Preserve the integrity of Sussex zoning
One of the most dramatic zoning changes that can be made in Sussex County is from one of the lightest land-use zones – agricultural-residential – to one of the heaviest land-use zones - heavy industrial. That’s what a property owner, Reed Farms, has requested for a 67-acre parcel of land bordered by Route 30 and Route 16 west of Milton.
People make decisions about their property based on what zoning permits and, in many cases, what it doesn’t permit. Changes can bring serious impact not only for those seeking the change, but also for those who made decisions about their own property based on existing zoning.
One of the primary tests that rezonings are usually required to pass is proof that the rezoning will benefit the general safety and public welfare of the community. On the flip side, what are the potentially negative impacts to surrounding properties from a proposed rezoning?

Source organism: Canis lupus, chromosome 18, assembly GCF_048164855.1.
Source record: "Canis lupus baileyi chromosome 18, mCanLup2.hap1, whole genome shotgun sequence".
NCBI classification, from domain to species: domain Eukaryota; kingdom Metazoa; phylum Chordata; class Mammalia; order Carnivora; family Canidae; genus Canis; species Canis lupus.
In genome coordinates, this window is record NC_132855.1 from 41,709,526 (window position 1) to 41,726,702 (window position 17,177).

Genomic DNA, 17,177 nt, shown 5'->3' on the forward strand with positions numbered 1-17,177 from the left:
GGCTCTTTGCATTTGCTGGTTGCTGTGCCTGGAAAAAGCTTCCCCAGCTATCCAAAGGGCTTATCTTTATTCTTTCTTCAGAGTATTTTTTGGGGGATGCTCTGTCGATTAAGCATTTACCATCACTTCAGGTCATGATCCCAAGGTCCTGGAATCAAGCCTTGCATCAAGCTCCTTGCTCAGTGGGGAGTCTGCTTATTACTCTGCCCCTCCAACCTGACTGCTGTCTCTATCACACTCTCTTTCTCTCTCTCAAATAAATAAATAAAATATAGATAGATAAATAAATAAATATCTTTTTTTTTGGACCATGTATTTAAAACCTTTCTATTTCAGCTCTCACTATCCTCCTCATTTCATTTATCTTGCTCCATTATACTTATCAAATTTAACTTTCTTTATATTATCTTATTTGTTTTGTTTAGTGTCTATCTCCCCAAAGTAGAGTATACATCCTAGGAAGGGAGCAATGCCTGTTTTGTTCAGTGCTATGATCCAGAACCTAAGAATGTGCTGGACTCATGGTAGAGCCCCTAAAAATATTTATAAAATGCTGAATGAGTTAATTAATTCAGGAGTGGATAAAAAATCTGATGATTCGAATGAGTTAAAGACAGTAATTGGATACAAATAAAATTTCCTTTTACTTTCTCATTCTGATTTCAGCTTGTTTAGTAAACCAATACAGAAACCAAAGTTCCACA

Therein lies the problem with this rezoning request. The applicants will not say what specific uses are planned for the parcel once it is rezoned. How can potential environmental or traffic impacts be assessed when no one is saying what specific uses are planned?
Sussex Councilman John Rieley hit the nail on the head during a recent public hearing. Here is part of the exchange:
“Is this a blank check now with no proposed uses?” asked Rieley. “There are no specific uses,” responded David Hutt, the applicants' attorney.
So, is this just a fishing trip? Get the potentially lucrative rezoning and then market the property for who knows what uses? Or is this a throw of the dice, gambling that not citing specific uses will bring forth less public resistance than actually stating what is planned?
Either way, the lack of transparency in such a serious matter is troubling, at the very least. No rezoning of this magnitude should be granted without more specifics and a statement on how this will help promote the general safety and public welfare of the community. Otherwise, the integrity of Sussex County’s government and its zoning process will be significantly weakened.